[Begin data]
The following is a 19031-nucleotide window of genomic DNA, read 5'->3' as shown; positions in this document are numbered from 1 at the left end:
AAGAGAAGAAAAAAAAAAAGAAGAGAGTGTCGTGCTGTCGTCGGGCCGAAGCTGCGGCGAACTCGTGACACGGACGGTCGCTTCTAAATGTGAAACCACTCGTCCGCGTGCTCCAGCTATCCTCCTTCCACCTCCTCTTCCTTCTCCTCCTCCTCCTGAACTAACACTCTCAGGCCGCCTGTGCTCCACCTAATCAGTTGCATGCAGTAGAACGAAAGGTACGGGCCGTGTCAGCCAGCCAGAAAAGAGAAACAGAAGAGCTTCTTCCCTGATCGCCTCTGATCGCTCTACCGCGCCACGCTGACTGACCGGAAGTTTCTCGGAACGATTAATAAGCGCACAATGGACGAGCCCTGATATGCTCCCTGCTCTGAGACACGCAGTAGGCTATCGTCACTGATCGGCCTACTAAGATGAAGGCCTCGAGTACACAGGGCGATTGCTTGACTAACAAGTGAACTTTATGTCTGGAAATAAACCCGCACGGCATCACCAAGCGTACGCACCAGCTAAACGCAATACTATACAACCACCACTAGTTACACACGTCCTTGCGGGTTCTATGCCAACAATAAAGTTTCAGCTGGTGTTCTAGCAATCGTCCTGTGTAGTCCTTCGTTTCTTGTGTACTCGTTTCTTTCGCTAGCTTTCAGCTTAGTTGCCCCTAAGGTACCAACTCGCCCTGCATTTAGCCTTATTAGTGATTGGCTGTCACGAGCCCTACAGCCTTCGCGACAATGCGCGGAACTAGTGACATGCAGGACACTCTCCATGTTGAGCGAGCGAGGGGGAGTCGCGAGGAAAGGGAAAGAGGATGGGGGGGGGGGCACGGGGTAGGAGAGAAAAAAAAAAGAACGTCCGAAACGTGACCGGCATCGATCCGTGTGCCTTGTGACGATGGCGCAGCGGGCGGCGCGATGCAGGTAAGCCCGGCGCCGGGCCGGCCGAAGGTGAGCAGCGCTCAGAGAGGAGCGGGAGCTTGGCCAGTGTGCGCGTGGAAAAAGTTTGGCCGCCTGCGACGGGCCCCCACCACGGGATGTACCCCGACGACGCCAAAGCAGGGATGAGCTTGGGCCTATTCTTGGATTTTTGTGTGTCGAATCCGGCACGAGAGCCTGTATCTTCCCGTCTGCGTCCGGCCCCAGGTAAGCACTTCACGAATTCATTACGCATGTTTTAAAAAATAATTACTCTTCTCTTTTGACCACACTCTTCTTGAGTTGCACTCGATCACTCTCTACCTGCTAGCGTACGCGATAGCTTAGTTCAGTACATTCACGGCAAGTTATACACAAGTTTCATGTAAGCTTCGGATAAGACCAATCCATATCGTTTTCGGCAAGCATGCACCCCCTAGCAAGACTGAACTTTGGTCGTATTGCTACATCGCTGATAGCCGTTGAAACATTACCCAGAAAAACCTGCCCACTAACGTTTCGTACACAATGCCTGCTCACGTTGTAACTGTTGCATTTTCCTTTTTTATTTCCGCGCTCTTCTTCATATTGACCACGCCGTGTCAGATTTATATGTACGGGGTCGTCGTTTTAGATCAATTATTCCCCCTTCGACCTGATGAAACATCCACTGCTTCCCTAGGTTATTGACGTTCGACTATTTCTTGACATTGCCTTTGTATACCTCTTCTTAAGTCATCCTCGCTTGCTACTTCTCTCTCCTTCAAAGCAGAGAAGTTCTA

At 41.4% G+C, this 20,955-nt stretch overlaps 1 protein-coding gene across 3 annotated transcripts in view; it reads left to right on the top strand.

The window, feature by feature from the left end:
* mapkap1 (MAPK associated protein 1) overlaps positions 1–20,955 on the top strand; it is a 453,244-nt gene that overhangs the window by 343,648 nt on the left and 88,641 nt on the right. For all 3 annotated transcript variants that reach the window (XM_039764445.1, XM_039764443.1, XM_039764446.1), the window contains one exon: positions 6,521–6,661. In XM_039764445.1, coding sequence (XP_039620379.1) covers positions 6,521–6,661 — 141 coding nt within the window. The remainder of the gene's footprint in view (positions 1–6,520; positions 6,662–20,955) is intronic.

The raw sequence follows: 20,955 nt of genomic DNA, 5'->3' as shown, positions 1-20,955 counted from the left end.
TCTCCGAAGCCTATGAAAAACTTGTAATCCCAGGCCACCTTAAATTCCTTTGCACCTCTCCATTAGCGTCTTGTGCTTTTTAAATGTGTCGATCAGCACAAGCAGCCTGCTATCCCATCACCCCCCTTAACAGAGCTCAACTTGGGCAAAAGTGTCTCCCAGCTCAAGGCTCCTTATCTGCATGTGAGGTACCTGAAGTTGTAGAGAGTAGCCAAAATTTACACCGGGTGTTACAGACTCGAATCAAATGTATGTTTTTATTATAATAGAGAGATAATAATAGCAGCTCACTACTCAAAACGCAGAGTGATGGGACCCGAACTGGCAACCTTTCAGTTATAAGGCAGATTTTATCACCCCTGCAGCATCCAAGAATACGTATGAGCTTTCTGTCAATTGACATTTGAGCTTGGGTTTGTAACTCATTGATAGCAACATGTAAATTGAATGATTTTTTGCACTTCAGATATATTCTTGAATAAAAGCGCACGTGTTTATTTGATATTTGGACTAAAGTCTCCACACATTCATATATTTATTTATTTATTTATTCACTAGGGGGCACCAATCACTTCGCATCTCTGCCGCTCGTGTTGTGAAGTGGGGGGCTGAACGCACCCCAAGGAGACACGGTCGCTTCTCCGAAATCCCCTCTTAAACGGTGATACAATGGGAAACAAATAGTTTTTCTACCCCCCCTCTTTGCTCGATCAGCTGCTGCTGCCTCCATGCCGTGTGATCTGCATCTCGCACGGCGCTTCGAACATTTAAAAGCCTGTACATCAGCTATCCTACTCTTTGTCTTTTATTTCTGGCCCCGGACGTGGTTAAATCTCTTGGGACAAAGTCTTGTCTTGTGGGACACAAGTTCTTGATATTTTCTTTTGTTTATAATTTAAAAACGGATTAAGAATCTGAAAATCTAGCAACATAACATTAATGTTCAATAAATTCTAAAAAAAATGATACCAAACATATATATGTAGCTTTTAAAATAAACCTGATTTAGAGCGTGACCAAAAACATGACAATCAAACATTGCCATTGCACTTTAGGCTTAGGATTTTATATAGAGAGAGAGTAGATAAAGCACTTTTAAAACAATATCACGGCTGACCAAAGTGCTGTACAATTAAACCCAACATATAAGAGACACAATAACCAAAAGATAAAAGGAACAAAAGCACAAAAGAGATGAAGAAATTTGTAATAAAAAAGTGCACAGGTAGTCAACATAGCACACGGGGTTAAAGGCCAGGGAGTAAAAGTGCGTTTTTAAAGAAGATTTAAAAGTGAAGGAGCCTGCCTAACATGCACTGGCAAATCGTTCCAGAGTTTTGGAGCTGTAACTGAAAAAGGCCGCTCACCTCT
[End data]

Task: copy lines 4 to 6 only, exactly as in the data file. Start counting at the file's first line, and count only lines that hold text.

The window, feature by feature from the left end:
* mapkap1 (MAPK associated protein 1) overlaps positions 1–20,955 on the top strand; it is a 453,244-nt gene that overhangs the window by 343,648 nt on the left and 88,641 nt on the right. For all 3 annotated transcript variants that reach the window (XM_039764445.1, XM_039764443.1, XM_039764446.1), the window contains one exon: positions 6,521–6,661. In XM_039764445.1, coding sequence (XP_039620379.1) covers positions 6,521–6,661 — 141 coding nt within the window. The remainder of the gene's footprint in view (positions 1–6,520; positions 6,662–20,955) is intronic.

The raw sequence follows: 20,955 nt of genomic DNA, 5'->3' as shown, positions 1-20,955 counted from the left end.